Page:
Friday, September 16, 2016

THE AMERICAN PEOPLE TO THE ALLIES, a poem

IF they tell you that we hold
     Right and wrong are much the same:
     That with equal share of blame
The defender of the fold
     And the ravening wolf we name—
               Don't believe it!

If they tell you that we think,
     When the robber comes by night
     And we see 'neath murderous Might
Innocence unfriended sink,
     We should be "too proud to fight"—
               Don't believe it!

If they tell you we are cold
     When strong men, and maids as brave,
     May not life from bondage save—
We who gave unstinted gold,
     And our heart's blood, for the slave!—
               Don't believe it!

If—O gallant souls and true!—
     If they tell you we judge well
     Ways of Heaven and ways of Hell:
That the honor dear to you
     Also in our souls doth dwell—
               Oh, believe it!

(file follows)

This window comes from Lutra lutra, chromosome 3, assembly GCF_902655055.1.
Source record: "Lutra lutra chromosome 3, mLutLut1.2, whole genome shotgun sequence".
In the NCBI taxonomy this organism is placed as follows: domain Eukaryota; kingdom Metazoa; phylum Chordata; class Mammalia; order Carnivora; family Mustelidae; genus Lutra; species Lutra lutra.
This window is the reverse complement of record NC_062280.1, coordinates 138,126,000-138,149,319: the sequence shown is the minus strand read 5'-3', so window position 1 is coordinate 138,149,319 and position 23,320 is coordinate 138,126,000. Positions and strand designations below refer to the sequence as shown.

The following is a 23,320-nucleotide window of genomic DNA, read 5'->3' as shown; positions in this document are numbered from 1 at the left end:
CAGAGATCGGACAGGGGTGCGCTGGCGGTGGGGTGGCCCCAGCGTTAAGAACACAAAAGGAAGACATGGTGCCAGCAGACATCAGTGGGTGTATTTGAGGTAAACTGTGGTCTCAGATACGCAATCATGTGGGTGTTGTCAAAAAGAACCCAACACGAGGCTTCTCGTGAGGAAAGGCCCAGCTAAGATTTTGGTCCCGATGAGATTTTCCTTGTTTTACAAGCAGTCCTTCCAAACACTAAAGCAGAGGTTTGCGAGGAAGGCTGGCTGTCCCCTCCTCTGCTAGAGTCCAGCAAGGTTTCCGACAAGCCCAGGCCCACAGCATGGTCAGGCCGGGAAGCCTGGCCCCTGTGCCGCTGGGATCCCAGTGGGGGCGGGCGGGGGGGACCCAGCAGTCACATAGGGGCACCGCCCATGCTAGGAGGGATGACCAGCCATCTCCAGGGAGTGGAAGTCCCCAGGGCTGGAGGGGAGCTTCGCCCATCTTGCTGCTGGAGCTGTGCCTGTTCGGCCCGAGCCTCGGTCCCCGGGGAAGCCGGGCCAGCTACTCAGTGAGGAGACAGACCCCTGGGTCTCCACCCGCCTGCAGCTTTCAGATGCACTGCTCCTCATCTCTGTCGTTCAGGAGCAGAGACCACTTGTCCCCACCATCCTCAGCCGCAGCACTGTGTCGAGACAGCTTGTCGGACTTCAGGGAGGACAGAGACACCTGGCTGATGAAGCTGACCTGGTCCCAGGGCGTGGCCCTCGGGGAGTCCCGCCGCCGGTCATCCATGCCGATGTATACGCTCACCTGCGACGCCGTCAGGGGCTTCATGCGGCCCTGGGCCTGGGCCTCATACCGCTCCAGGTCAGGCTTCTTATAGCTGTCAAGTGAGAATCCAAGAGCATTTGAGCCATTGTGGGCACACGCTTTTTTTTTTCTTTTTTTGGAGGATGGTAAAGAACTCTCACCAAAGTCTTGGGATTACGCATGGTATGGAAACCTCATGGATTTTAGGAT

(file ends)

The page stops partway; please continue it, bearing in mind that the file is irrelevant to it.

If they tell you our heart's cry:
     That, whate'er the danger near,
     One, one only loss we fear;
And are ready, too, to—die
     For the things that you hold dear—
               Oh, believe it!
"The American People to the Allies" by Florence Earle Coates. Published in Pro Patria (1917).

The "too proud to fight" reference in the poem refers to the words of President Woodrow Wilson from a speech delivered on 10 May 1915 to 4,000 newly naturalized citizens in Convention Hall, Philadelphia. Mr. Wilson stated that "there is such a thing as a man being too proud to fight ... as a nation being so right that it does not need to convince others by force that it is right." Mrs. Coates evidently disagreed with Mr. Wilson on that point.

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